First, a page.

Free-speech zealot Doug Christie defended anti-Semites, white supremacists
By ROD MICKLEBURGH | GLOBE AND MAIL
His supporters called him the Battling Barrister, while his opponents suspect that he shared his clients' controversial views
With his black, Stetson-like hat, long dark coat, black cowboy boots and stern, steely gaze, lawyer Doug Christie would not have been out of place as a feared gunslinger in a Hollywood western.
But for most of Mr. Christie's lengthy, controversial career, his main targets were not bad guys, but what he considered bad laws, in particular laws that restricted the expression of views most Canadians consider reprehensible.
His list of clients included high school teacher James Keegstra, who taught students that Jews were an evil force in society; Holocaust denier and Nazi sympathizer Ernst Zundel; white supremacist Paul Fromm; and Saskatchewan native leader David Ahenakew, convicted then cleared of promoting hatred by denouncing Jews, plus many more who ran afoul of the law and authorities for similar, extremist opinions.
Mr. Christie, who died March 11 from liver cancer at 66, took on these cases with relish, winning some, losing many, and leaving behind a fierce divide of detractors and admirers.
Those he defended called him the Battling Barrister. "He was one of the best defenders of human rights and best lawyers I could have had," Mr. Keegstra said. In an online tribute, Mr. Fromm hailed Mr. Christie as a towering presence in defence of freedom, while another fan, right-wing TV host Ezra Levant, opined that Doug Christie "kept the flame of free speech burning for all of us."
Yet few would deny that the reviled clients and notorious cases Mr. Christie embraced left their mark on Canadian jurisprudence, setting benchmarks for free speech and the application of hate laws. By 1997, he had already made nine appearances before the Supreme Court of Canada.
"Given our system, it is very important that even the most unpopular of figures and causes have their legal representatives doing the best job they possibly can for them," said Robin Elliot, a constitutional law expert at the University of B.C. "These were hugely important cases, so one can say that Doug Christie did his part."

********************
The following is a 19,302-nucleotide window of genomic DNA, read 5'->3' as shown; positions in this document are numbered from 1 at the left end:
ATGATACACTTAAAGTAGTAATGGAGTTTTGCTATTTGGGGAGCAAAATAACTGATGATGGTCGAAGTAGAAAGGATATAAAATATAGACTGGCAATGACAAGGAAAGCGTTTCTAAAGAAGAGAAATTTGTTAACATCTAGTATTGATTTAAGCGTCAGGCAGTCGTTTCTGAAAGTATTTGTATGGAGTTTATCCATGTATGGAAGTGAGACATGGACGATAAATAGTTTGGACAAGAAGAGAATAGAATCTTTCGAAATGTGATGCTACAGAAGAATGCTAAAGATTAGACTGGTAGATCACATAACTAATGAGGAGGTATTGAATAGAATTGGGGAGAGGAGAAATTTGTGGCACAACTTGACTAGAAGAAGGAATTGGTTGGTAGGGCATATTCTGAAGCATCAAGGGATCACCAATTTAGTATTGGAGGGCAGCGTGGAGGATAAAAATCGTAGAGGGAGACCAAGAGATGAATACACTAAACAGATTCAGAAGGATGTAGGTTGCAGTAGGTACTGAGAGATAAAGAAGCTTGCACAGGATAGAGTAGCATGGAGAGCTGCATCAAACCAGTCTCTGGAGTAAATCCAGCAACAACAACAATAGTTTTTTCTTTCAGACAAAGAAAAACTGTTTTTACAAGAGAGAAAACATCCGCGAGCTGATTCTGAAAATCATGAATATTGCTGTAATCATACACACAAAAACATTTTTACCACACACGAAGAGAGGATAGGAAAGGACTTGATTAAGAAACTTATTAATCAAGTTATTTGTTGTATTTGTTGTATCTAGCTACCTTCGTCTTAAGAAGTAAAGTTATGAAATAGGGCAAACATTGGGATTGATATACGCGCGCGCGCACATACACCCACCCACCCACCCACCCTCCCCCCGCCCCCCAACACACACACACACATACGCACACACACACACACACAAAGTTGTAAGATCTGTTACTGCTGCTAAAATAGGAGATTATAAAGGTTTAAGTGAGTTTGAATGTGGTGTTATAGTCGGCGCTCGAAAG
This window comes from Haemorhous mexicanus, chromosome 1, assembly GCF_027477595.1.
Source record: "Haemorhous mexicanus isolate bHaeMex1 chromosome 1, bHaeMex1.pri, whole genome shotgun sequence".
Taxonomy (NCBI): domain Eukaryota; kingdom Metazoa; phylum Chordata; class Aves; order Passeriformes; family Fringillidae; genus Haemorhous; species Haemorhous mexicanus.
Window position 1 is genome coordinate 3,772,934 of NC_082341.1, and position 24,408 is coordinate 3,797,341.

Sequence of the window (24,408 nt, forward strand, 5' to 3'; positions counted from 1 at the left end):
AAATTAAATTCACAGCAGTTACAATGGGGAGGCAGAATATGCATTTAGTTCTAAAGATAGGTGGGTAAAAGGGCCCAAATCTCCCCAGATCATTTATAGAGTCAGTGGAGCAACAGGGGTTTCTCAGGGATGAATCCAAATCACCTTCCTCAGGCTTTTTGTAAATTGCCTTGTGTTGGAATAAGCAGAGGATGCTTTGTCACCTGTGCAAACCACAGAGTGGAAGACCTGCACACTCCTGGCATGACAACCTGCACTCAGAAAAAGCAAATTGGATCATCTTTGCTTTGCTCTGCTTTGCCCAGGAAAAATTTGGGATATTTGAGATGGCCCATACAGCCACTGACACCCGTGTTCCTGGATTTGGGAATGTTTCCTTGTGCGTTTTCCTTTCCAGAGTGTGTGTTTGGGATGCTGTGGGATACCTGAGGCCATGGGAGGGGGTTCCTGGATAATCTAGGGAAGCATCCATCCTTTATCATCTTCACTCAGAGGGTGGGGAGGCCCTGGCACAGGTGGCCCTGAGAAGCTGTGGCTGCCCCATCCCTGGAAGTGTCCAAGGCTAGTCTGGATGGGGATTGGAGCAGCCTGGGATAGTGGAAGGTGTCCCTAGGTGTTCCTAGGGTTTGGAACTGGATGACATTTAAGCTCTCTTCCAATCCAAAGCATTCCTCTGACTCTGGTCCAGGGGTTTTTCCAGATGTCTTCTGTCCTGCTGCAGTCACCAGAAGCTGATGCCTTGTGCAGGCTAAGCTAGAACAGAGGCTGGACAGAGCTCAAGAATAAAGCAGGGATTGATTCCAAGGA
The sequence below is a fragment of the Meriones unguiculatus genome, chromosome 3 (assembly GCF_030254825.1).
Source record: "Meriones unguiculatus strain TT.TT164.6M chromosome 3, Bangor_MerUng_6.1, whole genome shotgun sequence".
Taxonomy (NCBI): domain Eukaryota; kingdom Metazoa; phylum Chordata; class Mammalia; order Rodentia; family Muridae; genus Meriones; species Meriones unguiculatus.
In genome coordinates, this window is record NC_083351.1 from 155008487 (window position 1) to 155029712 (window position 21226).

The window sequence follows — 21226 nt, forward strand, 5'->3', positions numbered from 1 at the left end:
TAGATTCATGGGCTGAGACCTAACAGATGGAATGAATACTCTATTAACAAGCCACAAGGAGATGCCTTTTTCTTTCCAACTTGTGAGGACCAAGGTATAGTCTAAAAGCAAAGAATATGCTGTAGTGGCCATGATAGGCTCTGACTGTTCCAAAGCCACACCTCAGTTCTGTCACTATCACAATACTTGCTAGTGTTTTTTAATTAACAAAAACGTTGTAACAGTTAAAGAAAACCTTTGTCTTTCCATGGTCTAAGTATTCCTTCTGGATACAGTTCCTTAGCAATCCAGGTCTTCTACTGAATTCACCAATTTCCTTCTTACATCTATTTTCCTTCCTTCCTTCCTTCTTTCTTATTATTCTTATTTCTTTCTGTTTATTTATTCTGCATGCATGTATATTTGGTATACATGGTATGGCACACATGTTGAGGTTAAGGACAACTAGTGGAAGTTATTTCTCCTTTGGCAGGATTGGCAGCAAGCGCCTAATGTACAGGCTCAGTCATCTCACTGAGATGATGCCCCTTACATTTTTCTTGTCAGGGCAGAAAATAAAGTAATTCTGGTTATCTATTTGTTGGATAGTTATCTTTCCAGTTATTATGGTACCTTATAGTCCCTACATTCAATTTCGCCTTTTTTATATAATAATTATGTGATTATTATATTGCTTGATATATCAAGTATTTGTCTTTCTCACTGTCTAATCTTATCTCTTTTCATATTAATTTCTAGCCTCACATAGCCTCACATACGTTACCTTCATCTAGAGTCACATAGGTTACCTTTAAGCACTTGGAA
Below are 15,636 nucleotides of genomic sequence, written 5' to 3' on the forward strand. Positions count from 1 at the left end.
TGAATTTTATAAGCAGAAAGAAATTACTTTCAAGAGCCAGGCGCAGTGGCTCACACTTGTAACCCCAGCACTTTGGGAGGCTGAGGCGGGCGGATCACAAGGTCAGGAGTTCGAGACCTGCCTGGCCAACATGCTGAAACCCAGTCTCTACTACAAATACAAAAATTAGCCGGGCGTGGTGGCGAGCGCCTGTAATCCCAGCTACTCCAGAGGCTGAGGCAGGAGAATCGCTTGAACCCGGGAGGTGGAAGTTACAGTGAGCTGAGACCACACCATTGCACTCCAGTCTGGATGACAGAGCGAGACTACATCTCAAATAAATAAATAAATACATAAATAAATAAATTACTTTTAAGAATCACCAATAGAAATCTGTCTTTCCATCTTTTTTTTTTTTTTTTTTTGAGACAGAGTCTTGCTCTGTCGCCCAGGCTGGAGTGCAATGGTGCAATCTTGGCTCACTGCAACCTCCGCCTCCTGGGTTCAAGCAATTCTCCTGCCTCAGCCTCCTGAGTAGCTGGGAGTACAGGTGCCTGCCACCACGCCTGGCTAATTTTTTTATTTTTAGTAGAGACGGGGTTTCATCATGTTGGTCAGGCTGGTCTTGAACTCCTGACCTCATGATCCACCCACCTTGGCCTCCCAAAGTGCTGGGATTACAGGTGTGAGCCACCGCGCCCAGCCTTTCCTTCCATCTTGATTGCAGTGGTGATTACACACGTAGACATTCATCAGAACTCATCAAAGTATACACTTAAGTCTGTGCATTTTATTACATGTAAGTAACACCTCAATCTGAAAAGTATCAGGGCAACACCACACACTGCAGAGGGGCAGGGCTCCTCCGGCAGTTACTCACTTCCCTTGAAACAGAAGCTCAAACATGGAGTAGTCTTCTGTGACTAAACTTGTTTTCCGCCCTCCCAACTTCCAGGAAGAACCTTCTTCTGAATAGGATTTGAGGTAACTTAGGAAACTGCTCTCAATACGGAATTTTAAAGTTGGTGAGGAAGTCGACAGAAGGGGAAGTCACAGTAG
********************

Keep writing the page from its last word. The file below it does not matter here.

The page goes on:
Nonetheless, Prof. Elliot echoed the widespread concern that Mr. Christie did not choose his clients simply because they needed a lawyer.
"There is that suspicion he picked his unpopular cases very carefully, that he was actually trying to further the cause of the hate propagandists and the Holocaust deniers."
Mr. Christie was not a man of the mainstream. Though mindful in public to skirt the issue of whether he shared his clients' beliefs, he never distanced himself from them. He was also on the fringe politically, as a passionate Western separatist. He remained true to this cause to the end, even as a movement that once packed meetings across the west during the height of opposition to the National Energy Plan dwindled to a mere handful of hardcore supporters.
When he last sought elected office in 2006, running under the banner of the Western Block Party in Esquimalt-Juan de Fuca, Mr. Christie attracted a paltry 272 votes. "Western independence was ... his big dream. It was one of those areas where he felt he had failed so much," said his partner, Keltie Zubko.
Douglas Hewson Christie was born in Winnipeg on April 24, 1946, to Norma Christie and his namesake father. The family of six was not wealthy.
His resolve was tested early, when, at 16, during his first solo flight as an air cadet, those on the ground noticed a problem with the landing wheels. Over the radio, he was told to keep flying until fuel ran out, then land. The young cadet coolly crash-landed the plane, with no serious damage, except for a broken propeller. Part of the busted blade is still mounted in a clock on the wall of Mr. Christie's living room.
Mr. Christie earned his law degree from UBC, where he became famous for peddling sandwiches to his more well-off classmates to help meet the costs of law school.
He opted to practise in Victoria. There, his small, shed-like law office near the courthouse was a familiar sight, its windows smashed many times by anonymous foes, until he finally boarded them over. Mr. Christie met Ms. Zubko, his life partner, on a snowy night at an overflow rally for western independence in Edmonton in 1980. The couple had two children, but never married, despite Mr. Christie's strong Roman Catholic faith.
"We both felt we would make our commitment every day. We weren't going to do it for church and state, or anything like that," said Ms. Zubko.
A month before he died, Mr. Christie found a heart-shaped stone on their rural property outside Victoria. Using red nail polish, he inscribed it with the words: "To Keltie, my rock for 31 years".
Mr. Christie began his long run in the public eye in 1983 when he agreed to defend James Keegstra on a charge of promoting hatred by espousing anti-Semitism in the classroom. After canvassing his client's views in meticulous detail on the witness stand, Mr. Christie argued they were a matter of free expression, and Canada's hate law was unconstitutional. In a landmark ruling that split the court, the Supreme Court of Canada upheld the law and convicted Mr. Keegstra.